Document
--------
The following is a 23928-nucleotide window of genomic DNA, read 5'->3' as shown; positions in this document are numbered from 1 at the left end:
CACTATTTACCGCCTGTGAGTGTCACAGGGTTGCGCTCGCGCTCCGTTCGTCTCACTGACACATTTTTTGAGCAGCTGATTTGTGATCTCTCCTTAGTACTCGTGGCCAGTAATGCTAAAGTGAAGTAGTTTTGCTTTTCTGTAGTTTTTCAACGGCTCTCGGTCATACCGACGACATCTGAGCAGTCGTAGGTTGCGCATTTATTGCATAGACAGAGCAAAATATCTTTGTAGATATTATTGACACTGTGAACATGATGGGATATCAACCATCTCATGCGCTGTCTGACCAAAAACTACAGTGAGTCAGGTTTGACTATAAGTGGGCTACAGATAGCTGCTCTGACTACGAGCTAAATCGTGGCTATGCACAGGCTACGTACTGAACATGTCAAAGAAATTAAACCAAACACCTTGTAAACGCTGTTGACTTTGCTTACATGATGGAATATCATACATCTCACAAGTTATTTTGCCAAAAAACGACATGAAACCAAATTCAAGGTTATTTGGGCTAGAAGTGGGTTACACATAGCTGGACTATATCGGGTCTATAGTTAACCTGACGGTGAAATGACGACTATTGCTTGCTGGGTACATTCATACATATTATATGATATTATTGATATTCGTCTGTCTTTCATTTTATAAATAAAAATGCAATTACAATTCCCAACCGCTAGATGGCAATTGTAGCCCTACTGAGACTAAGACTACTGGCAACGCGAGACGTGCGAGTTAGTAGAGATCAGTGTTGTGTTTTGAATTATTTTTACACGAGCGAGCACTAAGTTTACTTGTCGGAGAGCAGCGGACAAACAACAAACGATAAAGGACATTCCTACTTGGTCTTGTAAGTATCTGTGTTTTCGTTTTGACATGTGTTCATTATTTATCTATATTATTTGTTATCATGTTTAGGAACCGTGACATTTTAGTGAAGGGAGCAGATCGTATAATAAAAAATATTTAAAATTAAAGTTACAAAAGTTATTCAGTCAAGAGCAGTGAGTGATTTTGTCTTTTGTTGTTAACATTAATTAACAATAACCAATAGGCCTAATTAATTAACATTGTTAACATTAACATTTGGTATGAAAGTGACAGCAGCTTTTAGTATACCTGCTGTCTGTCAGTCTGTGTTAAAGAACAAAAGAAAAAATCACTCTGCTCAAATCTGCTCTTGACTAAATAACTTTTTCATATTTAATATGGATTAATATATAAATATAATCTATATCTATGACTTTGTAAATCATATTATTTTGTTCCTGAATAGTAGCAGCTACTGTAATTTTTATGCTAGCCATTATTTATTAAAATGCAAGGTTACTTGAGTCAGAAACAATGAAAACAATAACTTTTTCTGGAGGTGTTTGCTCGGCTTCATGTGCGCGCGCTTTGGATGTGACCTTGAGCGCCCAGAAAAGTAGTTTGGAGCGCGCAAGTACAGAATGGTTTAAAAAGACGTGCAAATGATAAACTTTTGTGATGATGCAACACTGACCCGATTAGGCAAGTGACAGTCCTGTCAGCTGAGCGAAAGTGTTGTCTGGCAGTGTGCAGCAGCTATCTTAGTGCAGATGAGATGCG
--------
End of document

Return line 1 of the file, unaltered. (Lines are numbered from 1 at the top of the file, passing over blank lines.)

The following is a 23928-nucleotide window of genomic DNA, read 5'->3' as shown; positions in this document are numbered from 1 at the left end: